To the historical portion of the work, the author has added a fictitious narrative, by which the whole is more closely bound together, and the interest in the main personages better sustained. The heroine, as for form's sake we must call her, emigrates with her family from Virginia, and while descending the Ohio in a flat-boat, is made prisoner by a party of Indians, who murder the rest of the family. This deed is witnessed by two hunters, from the river bank-one of them, Rolfe, a lover of the lady, who had himself some time before left Virginia to settle in the West, and the other, who bears the sonorous appellation of Earthquake, a veritable back-woodsman, of the Nimrod Wildfire genus, whose odd sayings and eccentricities contribute not a little to the interest of the story. Of course, the hunters endeavour to rescue the unfortunate maiden, and their various wanderings and unsuccessful attempts to affect her liberation, form the principal thread of the narrative. These are finally crowned with success,
owing to the devoted heroism of an Indian, Oloompa, whose life had been saved by the hunters, and who returns the obligation by restoring the heroine to her lover, In the course of their endeavors to find the abducted girl, the hunters are brought in contact with the Prophet, whose professions of good will and peace to them are well set off by his private declarations to his brother, and furnish a clear insight into his dark and tortuous policy. The work has one singular feature, which consists in the introduction of individuals, such as Colonel Johnson and General Harrison, now living, and occupying a prominent situation before the public. But such has been the caution with which the author has trod upon the dangerous ground of bringing forward living characters, that the most fastidious reader cannot be offended with the infraction of the well known canon of criticism, which directs that the dead alone shall be admitted into works of fiction. The western hunter, Earthquake, will prove a favorite character with the public, and is, we more than suspect, the beloved of the author. Possessing many of the finest feelings and warmest sympathies of the heart, he is perpetually conversant with scenes of bloodshed and carnage; and though the mere narration of the troubles of his friend will bring tears into his eyes, he thinks it proper to kill'Ingens,' upon all occasions, whether in peace or war. The character of Rolfe has not much individuality, but is a sample of thousands of young men who have gone, and are now going, to try their fortunes in the West.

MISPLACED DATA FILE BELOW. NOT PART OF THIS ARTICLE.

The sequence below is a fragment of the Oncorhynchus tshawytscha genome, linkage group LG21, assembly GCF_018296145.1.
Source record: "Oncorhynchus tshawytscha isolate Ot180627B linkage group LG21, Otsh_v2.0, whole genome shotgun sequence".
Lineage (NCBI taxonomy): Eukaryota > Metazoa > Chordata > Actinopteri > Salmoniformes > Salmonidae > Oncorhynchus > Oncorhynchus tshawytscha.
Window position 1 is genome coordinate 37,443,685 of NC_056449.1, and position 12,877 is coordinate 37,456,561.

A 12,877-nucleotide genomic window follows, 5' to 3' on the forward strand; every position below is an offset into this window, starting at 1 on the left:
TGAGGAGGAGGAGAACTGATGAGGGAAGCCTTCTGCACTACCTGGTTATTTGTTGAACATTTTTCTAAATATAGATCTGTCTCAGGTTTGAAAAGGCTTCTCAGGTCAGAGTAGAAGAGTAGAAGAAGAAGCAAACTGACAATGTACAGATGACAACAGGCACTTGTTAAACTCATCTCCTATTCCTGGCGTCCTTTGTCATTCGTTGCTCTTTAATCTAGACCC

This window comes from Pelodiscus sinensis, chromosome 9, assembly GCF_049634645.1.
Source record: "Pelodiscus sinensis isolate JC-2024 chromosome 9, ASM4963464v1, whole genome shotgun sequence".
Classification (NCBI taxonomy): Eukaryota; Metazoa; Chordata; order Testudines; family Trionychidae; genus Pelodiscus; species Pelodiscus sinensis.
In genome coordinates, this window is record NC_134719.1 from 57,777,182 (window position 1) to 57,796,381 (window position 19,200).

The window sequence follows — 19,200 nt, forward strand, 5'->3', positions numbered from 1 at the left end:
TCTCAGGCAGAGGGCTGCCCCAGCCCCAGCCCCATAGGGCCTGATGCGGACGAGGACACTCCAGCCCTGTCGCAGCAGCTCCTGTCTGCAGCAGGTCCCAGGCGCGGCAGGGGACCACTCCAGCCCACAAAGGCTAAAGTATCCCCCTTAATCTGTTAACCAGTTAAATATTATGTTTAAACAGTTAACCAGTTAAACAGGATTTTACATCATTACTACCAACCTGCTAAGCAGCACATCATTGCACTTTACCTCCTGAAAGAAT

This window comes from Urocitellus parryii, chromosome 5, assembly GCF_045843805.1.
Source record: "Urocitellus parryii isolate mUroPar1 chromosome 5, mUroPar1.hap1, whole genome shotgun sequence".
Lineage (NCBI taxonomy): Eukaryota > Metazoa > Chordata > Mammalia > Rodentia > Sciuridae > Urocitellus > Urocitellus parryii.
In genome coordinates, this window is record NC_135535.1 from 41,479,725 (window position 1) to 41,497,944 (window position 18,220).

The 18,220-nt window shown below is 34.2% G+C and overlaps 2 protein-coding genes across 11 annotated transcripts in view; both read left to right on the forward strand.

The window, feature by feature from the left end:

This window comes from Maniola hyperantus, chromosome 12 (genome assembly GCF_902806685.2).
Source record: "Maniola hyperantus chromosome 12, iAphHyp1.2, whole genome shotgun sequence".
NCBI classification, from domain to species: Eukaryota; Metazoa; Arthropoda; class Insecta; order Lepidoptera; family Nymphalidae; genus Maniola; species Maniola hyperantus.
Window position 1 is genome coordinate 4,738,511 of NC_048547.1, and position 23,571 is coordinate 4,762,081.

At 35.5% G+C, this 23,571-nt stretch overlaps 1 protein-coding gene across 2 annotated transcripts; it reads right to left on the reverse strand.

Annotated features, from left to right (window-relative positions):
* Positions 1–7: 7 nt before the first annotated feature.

As to the style of the book, we must say that it strikes us as crude and irregular. The periods do not flow so smoothly as they might, neither is the language always felicitous. Still, in consideration of the matériel of the work, we are disposed to overlook these defects. A second edition will probably give the author an opportunity of making such corrections and amendments as his judgment may dictate. Meanwhile we commend the work, for many merits, to favorable acceptance.